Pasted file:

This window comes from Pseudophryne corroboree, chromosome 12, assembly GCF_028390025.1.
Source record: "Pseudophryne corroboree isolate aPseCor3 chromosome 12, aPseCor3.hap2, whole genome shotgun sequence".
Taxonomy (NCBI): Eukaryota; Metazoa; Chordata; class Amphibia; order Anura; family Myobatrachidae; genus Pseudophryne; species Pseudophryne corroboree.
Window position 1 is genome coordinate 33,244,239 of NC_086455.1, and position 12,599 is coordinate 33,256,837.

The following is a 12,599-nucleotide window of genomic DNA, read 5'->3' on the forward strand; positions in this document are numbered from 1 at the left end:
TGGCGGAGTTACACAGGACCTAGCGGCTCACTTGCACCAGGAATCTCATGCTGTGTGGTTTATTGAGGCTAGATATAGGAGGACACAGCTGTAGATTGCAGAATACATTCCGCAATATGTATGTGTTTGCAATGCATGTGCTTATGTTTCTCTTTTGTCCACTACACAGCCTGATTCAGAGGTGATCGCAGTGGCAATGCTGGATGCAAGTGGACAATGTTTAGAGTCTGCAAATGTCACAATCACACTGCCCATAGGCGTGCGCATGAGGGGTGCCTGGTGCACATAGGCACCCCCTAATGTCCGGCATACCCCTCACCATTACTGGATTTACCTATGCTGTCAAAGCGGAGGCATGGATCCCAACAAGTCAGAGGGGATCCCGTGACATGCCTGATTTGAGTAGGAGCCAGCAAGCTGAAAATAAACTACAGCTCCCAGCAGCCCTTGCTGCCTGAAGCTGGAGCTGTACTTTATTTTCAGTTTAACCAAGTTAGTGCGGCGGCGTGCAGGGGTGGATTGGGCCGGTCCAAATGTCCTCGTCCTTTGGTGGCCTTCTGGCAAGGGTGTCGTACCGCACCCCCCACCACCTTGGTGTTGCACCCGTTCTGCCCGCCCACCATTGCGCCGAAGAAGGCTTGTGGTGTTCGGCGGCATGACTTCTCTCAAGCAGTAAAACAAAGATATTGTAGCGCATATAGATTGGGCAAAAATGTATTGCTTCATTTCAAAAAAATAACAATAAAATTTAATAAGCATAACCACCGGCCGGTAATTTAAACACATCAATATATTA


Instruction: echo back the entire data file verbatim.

This window comes from Pseudophryne corroboree, chromosome 12, assembly GCF_028390025.1.
Source record: "Pseudophryne corroboree isolate aPseCor3 chromosome 12, aPseCor3.hap2, whole genome shotgun sequence".
Taxonomy (NCBI): Eukaryota; Metazoa; Chordata; class Amphibia; order Anura; family Myobatrachidae; genus Pseudophryne; species Pseudophryne corroboree.
Window position 1 is genome coordinate 33,244,239 of NC_086455.1, and position 12,599 is coordinate 33,256,837.

The following is a 12,599-nucleotide window of genomic DNA, read 5'->3' on the forward strand; positions in this document are numbered from 1 at the left end:
TGGCGGAGTTACACAGGACCTAGCGGCTCACTTGCACCAGGAATCTCATGCTGTGTGGTTTATTGAGGCTAGATATAGGAGGACACAGCTGTAGATTGCAGAATACATTCCGCAATATGTATGTGTTTGCAATGCATGTGCTTATGTTTCTCTTTTGTCCACTACACAGCCTGATTCAGAGGTGATCGCAGTGGCAATGCTGGATGCAAGTGGACAATGTTTAGAGTCTGCAAATGTCACAATCACACTGCCCATAGGCGTGCGCATGAGGGGTGCCTGGTGCACATAGGCACCCCCTAATGTCCGGCATACCCCTCACCATTACTGGATTTACCTATGCTGTCAAAGCGGAGGCATGGATCCCAACAAGTCAGAGGGGATCCCGTGACATGCCTGATTTGAGTAGGAGCCAGCAAGCTGAAAATAAACTACAGCTCCCAGCAGCCCTTGCTGCCTGAAGCTGGAGCTGTACTTTATTTTCAGTTTAACCAAGTTAGTGCGGCGGCGTGCAGGGGTGGATTGGGCCGGTCCAAATGTCCTCGTCCTTTGGTGGCCTTCTGGCAAGGGTGTCGTACCGCACCCCCCACCACCTTGGTGTTGCACCCGTTCTGCCCGCCCACCATTGCGCCGAAGAAGGCTTGTGGTGTTCGGCGGCATGACTTCTCTCAAGCAGTAAAACAAAGATATTGTAGCGCATATAGATTGGGCAAAAATGTATTGCTTCATTTCAAAAAAATAACAATAAAATTTAATAAGCATAACCACCGGCCGGTAATTTAAACACATCAATATATTA